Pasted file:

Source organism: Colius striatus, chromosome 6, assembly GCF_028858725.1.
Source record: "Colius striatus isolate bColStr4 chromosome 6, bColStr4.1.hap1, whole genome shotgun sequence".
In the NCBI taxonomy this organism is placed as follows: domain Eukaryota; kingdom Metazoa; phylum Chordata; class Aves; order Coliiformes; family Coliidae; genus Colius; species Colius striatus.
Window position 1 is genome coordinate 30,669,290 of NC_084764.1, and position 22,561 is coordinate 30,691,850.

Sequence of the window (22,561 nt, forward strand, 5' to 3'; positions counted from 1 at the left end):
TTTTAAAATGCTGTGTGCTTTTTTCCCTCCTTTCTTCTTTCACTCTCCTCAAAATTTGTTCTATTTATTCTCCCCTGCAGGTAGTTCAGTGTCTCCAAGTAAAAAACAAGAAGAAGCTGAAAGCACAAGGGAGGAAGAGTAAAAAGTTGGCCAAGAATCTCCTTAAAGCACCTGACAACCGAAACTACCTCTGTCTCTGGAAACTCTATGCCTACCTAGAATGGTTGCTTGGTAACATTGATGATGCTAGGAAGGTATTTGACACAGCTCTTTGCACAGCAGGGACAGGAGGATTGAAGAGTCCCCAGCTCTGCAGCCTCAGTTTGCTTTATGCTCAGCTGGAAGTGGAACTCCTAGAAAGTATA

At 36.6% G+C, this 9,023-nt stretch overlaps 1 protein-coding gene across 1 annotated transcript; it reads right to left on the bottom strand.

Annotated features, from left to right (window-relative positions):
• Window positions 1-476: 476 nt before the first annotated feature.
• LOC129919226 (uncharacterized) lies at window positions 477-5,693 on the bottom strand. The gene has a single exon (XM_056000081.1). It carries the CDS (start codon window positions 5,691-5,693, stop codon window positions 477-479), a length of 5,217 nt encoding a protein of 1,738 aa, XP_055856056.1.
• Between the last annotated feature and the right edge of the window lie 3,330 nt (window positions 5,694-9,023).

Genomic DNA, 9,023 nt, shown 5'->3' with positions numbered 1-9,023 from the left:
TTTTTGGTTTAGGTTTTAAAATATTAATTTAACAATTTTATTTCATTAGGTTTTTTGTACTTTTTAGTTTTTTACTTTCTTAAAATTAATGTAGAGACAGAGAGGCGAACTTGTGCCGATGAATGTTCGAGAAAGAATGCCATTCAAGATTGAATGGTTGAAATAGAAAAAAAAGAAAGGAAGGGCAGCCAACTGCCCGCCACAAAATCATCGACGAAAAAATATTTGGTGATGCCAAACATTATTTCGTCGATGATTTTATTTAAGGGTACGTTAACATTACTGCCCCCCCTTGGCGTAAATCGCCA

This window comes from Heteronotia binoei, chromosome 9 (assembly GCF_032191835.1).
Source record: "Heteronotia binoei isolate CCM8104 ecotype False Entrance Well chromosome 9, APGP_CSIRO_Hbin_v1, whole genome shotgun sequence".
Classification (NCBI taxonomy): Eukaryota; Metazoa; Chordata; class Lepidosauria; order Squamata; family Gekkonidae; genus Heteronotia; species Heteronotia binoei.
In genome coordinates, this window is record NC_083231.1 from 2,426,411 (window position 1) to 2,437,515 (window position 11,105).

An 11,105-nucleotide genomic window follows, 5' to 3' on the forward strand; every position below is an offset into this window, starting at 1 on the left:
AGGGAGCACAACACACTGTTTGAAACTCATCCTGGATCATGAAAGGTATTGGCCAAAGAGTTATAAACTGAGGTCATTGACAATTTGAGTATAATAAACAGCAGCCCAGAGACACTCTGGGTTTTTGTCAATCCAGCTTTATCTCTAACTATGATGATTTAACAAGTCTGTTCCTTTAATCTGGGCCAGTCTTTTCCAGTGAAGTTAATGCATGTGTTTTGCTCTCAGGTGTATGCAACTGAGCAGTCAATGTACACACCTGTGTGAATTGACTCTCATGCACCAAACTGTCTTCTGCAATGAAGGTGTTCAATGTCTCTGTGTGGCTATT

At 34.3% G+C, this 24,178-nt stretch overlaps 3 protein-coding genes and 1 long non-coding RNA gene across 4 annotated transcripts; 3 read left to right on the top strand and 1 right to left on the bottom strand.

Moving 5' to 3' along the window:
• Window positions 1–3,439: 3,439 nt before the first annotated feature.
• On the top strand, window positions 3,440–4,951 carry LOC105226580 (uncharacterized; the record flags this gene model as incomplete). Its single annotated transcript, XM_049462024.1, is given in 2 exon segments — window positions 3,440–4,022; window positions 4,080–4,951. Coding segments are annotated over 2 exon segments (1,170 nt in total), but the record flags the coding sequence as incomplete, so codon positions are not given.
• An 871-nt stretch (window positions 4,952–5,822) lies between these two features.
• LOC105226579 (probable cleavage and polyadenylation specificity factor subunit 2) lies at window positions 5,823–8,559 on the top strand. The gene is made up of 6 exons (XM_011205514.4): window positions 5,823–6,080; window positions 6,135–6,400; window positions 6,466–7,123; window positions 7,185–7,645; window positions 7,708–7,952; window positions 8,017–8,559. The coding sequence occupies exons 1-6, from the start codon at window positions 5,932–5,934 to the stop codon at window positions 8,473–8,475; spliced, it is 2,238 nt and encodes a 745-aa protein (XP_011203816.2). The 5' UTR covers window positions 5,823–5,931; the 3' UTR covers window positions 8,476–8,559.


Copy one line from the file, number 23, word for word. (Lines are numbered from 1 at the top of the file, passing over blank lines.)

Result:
• On the top strand, window positions 3,440–4,951 carry LOC105226580 (uncharacterized; the record flags this gene model as incomplete). Its single annotated transcript, XM_049462024.1, is given in 2 exon segments — window positions 3,440–4,022; window positions 4,080–4,951. Coding segments are annotated over 2 exon segments (1,170 nt in total), but the record flags the coding sequence as incomplete, so codon positions are not given.